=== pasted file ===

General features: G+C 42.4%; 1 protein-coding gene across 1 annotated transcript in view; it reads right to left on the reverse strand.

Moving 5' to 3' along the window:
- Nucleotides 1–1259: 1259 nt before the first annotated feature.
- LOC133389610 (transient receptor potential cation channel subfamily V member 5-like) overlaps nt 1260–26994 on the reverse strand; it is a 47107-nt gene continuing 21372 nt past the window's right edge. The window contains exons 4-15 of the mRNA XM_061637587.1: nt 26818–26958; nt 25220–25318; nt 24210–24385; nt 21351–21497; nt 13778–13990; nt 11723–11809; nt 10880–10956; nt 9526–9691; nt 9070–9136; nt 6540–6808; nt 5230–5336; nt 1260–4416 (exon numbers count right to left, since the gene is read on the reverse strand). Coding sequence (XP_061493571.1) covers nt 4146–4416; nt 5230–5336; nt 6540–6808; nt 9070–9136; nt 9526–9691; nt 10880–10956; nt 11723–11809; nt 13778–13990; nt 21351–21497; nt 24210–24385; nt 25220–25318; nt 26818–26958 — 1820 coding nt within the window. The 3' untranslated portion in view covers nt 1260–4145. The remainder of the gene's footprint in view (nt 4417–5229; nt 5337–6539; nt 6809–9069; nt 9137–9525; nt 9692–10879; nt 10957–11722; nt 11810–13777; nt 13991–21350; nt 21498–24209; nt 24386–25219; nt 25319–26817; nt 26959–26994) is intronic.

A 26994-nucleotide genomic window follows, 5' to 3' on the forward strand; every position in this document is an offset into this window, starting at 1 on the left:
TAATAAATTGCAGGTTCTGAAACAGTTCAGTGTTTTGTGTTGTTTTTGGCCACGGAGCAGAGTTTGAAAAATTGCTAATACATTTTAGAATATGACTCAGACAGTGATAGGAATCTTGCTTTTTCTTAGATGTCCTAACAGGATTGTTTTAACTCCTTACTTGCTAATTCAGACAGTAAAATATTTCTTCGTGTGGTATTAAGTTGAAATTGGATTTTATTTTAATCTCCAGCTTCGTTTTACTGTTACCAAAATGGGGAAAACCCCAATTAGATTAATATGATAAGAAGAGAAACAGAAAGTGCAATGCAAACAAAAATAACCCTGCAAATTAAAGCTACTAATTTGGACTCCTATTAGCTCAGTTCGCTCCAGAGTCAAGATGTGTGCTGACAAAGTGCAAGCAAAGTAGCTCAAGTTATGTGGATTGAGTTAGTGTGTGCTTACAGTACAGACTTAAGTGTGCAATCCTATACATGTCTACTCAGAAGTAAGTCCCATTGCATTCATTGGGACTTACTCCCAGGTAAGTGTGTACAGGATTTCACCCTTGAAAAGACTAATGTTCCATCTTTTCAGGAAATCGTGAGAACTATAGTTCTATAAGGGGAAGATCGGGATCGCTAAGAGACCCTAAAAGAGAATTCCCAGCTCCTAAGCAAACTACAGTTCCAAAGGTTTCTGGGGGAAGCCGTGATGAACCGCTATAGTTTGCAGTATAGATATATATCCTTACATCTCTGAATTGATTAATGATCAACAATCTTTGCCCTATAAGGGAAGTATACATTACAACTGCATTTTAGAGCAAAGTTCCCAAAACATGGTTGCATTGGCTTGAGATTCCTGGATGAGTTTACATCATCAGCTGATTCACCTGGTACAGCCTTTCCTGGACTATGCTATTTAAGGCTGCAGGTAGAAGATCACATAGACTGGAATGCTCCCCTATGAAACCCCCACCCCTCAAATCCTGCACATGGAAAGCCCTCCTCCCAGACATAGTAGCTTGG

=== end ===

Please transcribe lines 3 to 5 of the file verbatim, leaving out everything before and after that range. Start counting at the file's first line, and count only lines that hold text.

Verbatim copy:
- Nucleotides 1–1259: 1259 nt before the first annotated feature.
- LOC133389610 (transient receptor potential cation channel subfamily V member 5-like) overlaps nt 1260–26994 on the reverse strand; it is a 47107-nt gene continuing 21372 nt past the window's right edge. The window contains exons 4-15 of the mRNA XM_061637587.1: nt 26818–26958; nt 25220–25318; nt 24210–24385; nt 21351–21497; nt 13778–13990; nt 11723–11809; nt 10880–10956; nt 9526–9691; nt 9070–9136; nt 6540–6808; nt 5230–5336; nt 1260–4416 (exon numbers count right to left, since the gene is read on the reverse strand). Coding sequence (XP_061493571.1) covers nt 4146–4416; nt 5230–5336; nt 6540–6808; nt 9070–9136; nt 9526–9691; nt 10880–10956; nt 11723–11809; nt 13778–13990; nt 21351–21497; nt 24210–24385; nt 25220–25318; nt 26818–26958 — 1820 coding nt within the window. The 3' untranslated portion in view covers nt 1260–4145. The remainder of the gene's footprint in view (nt 4417–5229; nt 5337–6539; nt 6809–9069; nt 9137–9525; nt 9692–10879; nt 10957–11722; nt 11810–13777; nt 13991–21350; nt 21498–24209; nt 24386–25219; nt 25319–26817; nt 26959–26994) is intronic.

A 26994-nucleotide genomic window follows, 5' to 3' on the forward strand; every position in this document is an offset into this window, starting at 1 on the left: